Abductive Columns

Wednesday, October 12, 2005

Misunderstood....Stuff Happens

A blog titled ‘Church Voices’ has responded to the post just below this post. (Museum Church or Missional Church).

The writer says…

First he (Fred) labels churches as “museum churches” or “mission churches”. As I noted before there’s a lot of name calling coming from emergent types, and it begins here with some extremely loaded language. I gotta wonder why he chose “museum church” rather than “crappy church”, maybe because that would be too obvious. But anyway, onto the show.
I hate name calling and will never resort to it. I am sorry the poet of church voices (as he refers to himself) mistook ‘metaphor’ for ‘name calling.’ The point of my post was to help the reader understand that unless the mainline church adapts, in time she will become Amish (irrelevant in wider culture). There are many conversing and shaping the emergent church, it just so happens I expend most of energy in helping the Christ-follower connect with the people Jesus misses the most. (missional)

The writer states that, “…nothing fundamentally or essentially changes just because the day or time changes.” Often, fundamental change is imperceptible while living our lives in a day to day world. But changes involves the essential. Obviously this writer's cultural antenna is failing him.

This gentleman points out that both Rob Bell and Brian McLaren pastor large churches (although Brian recently resigned as the senior pastor @ Cedar Ridge Community Church).
As for Bell, McLaren and other emergent(s) operating out of churches; there’s no duplicity in this, neither should it seem strange or unusual for an emergent church leader to be associated with a (traditional) faith community while in this transitional period. Email and snail mail also run side by side, and will probably do so for years.

I pray I’m not divisive as this writer says I am. I don’t want to be divisive. I don’t attempt to use loaded language. There is enormous diversity within the larger faith community yet I love my brothers and sisters in the traditional churches. I love all of them. I just want to be out front leading and clearing and paving the way for the next generation.

5 Comments:

At 10:47 PM, Blogger Tim said...

Actually, I don't ever refer to myself as a poet. And I am not currently, nor have I ever been Rich Mullins.

 
At 11:03 PM, Blogger Keith Brenton said...

I'll take the unpopular stand between y'all for a moment.

I'd have to say that there's room in the Father's house for both kinds of mansions ... uh, churches. Museums and missions. But I'll also have to say that the need for missional churches will outweigh the need for museum churches over time. Some will be large. Some will be small. Some will be in-between.

Change is the heart of Christianity. People must change, grow, mature. And therefore their culture must change.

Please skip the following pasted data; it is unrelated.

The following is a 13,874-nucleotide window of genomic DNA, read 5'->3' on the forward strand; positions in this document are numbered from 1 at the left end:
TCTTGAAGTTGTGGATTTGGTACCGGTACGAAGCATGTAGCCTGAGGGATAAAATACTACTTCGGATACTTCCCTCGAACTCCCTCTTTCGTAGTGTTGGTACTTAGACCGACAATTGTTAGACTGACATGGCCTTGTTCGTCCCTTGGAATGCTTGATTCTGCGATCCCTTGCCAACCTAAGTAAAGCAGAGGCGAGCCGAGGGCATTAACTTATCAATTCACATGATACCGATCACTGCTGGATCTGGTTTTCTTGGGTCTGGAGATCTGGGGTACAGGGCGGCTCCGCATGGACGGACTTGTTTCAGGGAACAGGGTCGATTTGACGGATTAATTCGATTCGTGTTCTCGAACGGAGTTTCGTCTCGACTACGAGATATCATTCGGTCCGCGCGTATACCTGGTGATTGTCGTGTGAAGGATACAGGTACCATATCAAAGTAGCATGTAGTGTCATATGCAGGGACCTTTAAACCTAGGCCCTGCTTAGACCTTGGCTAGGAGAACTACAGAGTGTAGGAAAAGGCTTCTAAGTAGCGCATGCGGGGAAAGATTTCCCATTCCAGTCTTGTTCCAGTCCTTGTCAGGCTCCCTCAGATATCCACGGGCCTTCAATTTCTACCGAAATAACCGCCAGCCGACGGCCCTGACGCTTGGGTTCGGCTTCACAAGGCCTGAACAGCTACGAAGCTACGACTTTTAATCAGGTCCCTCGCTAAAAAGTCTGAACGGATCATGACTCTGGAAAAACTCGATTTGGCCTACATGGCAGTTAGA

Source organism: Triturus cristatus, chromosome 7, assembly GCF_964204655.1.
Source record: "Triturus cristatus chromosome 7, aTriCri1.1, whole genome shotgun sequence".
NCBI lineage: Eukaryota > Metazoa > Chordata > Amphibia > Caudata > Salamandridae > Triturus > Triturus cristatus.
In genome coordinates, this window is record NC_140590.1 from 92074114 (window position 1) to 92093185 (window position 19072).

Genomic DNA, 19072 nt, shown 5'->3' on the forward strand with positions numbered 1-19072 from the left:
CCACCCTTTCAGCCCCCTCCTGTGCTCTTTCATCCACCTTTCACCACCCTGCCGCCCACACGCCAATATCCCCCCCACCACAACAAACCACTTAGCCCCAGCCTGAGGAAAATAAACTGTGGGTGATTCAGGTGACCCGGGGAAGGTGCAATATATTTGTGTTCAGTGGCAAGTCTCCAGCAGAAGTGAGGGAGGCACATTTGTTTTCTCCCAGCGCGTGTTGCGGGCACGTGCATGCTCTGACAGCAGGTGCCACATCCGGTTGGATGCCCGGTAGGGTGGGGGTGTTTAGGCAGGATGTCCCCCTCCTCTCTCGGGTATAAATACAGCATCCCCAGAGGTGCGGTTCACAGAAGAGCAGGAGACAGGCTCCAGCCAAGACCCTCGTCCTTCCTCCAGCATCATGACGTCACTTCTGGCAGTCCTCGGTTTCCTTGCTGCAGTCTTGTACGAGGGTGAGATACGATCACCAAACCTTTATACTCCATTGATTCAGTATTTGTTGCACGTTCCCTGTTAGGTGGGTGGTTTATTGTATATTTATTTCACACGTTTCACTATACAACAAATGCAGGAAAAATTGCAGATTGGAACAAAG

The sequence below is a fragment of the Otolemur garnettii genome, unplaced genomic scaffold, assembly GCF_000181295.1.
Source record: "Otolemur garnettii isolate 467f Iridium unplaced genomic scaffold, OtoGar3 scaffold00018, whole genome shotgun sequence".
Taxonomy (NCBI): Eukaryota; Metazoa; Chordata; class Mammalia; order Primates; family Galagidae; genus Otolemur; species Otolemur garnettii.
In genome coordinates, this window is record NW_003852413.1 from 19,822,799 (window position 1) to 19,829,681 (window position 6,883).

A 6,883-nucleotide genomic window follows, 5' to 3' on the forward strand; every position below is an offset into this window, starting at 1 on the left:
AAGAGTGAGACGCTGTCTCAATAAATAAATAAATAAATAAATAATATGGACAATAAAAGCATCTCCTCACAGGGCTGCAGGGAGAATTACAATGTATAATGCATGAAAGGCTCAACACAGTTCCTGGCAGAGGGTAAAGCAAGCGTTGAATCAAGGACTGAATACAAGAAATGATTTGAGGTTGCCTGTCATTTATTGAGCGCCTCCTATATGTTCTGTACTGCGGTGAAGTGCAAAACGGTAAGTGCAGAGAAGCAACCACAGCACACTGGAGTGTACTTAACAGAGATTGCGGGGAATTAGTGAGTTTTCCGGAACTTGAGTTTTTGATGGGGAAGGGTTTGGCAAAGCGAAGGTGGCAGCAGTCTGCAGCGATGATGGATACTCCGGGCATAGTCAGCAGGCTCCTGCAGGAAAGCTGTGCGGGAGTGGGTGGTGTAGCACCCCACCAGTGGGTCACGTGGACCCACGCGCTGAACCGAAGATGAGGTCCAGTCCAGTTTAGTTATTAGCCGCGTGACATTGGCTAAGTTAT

It we want Christianity to be seen as the best option for that change, we need to be Christ-centered, rather than church-centered.

The bride who spends all of her time gazing in the mirror cannot be as attractive as the one who gazes into the eyes of her Groom.

I know there are a lot of folks who criticize emergent Christians - and perhaps some is valid, just as some criticism of "museum churches" is valid - but Christ-centricity seems to be the defining characteristic of emergent folks.

And I can't find anything to criticize about that.

 
At 11:05 AM, Blogger Stacey said...

I have never really heard the term "emergent church" until quite recently while reading this blog and a few others. I think what happens many times in these "museum churches" is that they mistake tradition for doctrine, and thus mis the point that to be mission minded which Christ called us to be, we have to change our methods. Our minister has been talking recently in his sermons about how we can be conservative in theology and progressive in methodology. And this, I think, is right on the mark.

Another friend of mine has recently began to think about culture. The culture of the area will impact the methods that need to be used. Culture in America today are vastly different from the culture of 50 years ago. Really, the culture in America today is vastly different from that of just 10 years ago. So, if your methods don't change we lose touch with the culture, and thus lose our chance for reaching the unchurched folks of today.

Our message never changes, but the methodology we use must change.

 
At 7:38 PM, Blogger K. Rex Butts said...

I am planning to do church planting in Australia, a secular - postmodern society where the traditional church model is failing to reach society because of the lack of incarnational ministry. Currently, while I finish seminary, I serve in a small, conservative, and dying church. I know they are not going to change and I am not trying to change them, but I wish the many who think like them would stop trying to insist that new church plants must look just like them.

One more thing... Stacey said,"Our message never changes, but the methodology we use must change." I agree with you 100%. HOwever, my experience has told me that sometimes the message we thought was right was not as correct as we like. Also, I meet many people who intertwine the message and methodology to the point that any change to the method is a change to the message. This is unforunate and something I wanted to point out, even though I doubt that is what you were implying.

 
At 11:55 AM, Blogger Neal W. said...

Fred,

I'm grateful for your voice in this time of transition. I hope someday calls for change will cease to be interpretted as attacks and begin to be seen as a plea for growth. Maybe some day the church's unarticulated, yet dominant cry of "don't rock the boat" will cease to be its greatest spiritual value.

 

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